The Ottawa Citizen



Art Sterritt


B.C. pact meets needs of both natives and economy

Re: Last stand of the spirit bear, Nov. 26.

Some claim the land-use agreements for British Columbia's central and north coast -- the "Great Bear Rainforest" -- with Haida Gwaii didn't rely on available science and don't go far enough. Others think scientific and economic information was ignored and that the agreements go too far.

As First Nations who live in this region and who have centuries of on-the-ground resource harvesting and conservation experience, we believe those who make such claims fail to consider one key question: How do we protect and conserve the natural systems in the Great Bear Rainforest and also meet the needs of the people who live in them and depend upon the resources for their way of life? In June 2000, the Coastal First Nations, including the Haida, Metlakatla, Gitga'at, Haisla, Kitasoo, Heiltsuk and Wuikinuxv First Nations, signed a declaration to work together to create a healthy coastal economy. To do so there must be recognition of the inextricable link between economic and ecological sustainability. It is not possible to achieve one without the other.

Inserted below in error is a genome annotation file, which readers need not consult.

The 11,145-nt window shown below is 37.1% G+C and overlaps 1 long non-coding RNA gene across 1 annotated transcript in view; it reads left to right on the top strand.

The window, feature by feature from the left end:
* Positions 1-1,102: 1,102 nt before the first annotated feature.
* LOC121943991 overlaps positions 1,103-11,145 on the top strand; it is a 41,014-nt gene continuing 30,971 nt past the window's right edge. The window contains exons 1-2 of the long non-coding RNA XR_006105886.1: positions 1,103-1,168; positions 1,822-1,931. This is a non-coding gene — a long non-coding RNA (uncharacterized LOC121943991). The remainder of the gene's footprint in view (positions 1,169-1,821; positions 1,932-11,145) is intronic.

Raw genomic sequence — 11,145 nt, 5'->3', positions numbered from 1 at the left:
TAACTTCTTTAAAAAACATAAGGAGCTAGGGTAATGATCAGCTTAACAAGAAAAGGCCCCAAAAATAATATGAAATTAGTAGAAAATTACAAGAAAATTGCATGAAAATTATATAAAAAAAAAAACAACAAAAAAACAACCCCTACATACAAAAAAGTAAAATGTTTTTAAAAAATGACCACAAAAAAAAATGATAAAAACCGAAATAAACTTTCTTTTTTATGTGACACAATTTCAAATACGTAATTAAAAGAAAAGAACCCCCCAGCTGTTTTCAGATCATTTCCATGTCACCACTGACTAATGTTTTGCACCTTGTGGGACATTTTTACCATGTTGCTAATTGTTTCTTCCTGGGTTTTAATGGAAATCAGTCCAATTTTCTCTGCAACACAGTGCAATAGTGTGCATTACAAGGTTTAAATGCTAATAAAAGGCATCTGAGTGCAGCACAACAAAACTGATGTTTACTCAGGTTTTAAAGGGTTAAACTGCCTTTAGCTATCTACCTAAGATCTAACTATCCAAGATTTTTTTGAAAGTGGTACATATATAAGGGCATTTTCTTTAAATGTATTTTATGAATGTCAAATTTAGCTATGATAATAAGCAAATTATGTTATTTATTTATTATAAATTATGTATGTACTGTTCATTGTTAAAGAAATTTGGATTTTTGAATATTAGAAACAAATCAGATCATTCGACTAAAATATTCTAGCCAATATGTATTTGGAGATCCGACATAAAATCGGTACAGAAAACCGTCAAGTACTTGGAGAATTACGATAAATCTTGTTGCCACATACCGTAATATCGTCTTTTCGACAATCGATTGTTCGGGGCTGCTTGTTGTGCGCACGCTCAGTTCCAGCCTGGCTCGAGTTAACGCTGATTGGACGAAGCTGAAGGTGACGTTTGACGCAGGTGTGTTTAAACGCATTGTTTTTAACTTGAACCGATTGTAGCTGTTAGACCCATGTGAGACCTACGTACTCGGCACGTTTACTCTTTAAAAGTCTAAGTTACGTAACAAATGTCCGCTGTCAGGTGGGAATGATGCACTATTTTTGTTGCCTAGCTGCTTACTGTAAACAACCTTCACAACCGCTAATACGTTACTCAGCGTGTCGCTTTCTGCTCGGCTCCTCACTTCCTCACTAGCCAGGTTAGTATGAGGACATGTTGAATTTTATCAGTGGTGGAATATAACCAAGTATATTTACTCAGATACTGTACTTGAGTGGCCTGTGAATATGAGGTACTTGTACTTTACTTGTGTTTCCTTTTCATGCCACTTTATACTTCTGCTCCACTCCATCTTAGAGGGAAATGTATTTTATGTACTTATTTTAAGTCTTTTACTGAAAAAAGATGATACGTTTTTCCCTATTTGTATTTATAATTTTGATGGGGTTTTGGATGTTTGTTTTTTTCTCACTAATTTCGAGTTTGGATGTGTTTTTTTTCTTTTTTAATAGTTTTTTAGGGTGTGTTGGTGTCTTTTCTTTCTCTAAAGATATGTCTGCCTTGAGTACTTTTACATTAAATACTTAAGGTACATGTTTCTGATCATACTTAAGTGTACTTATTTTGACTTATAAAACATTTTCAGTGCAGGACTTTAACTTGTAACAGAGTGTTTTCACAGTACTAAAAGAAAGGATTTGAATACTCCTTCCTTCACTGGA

The land-use agreements provide a way to achieve these goals. The amount of land protected will be quadrupled to more than seven million acres, including many of the most sensitive and intact valleys and islands. It is the largest temperate rainforest protection package in Canadian history.

The agreements also put in place the first regional scale, multi-party commitment to apply ecosystem-based management outside of protected areas.

We believe these agreements present a significant opportunity to integrate environmental protection, resource conservation, sustainable coastal community development and First Nations' self-determination.

Art Sterritt,

Terrace, B.C.,

Executive Director,

Coastal First Nations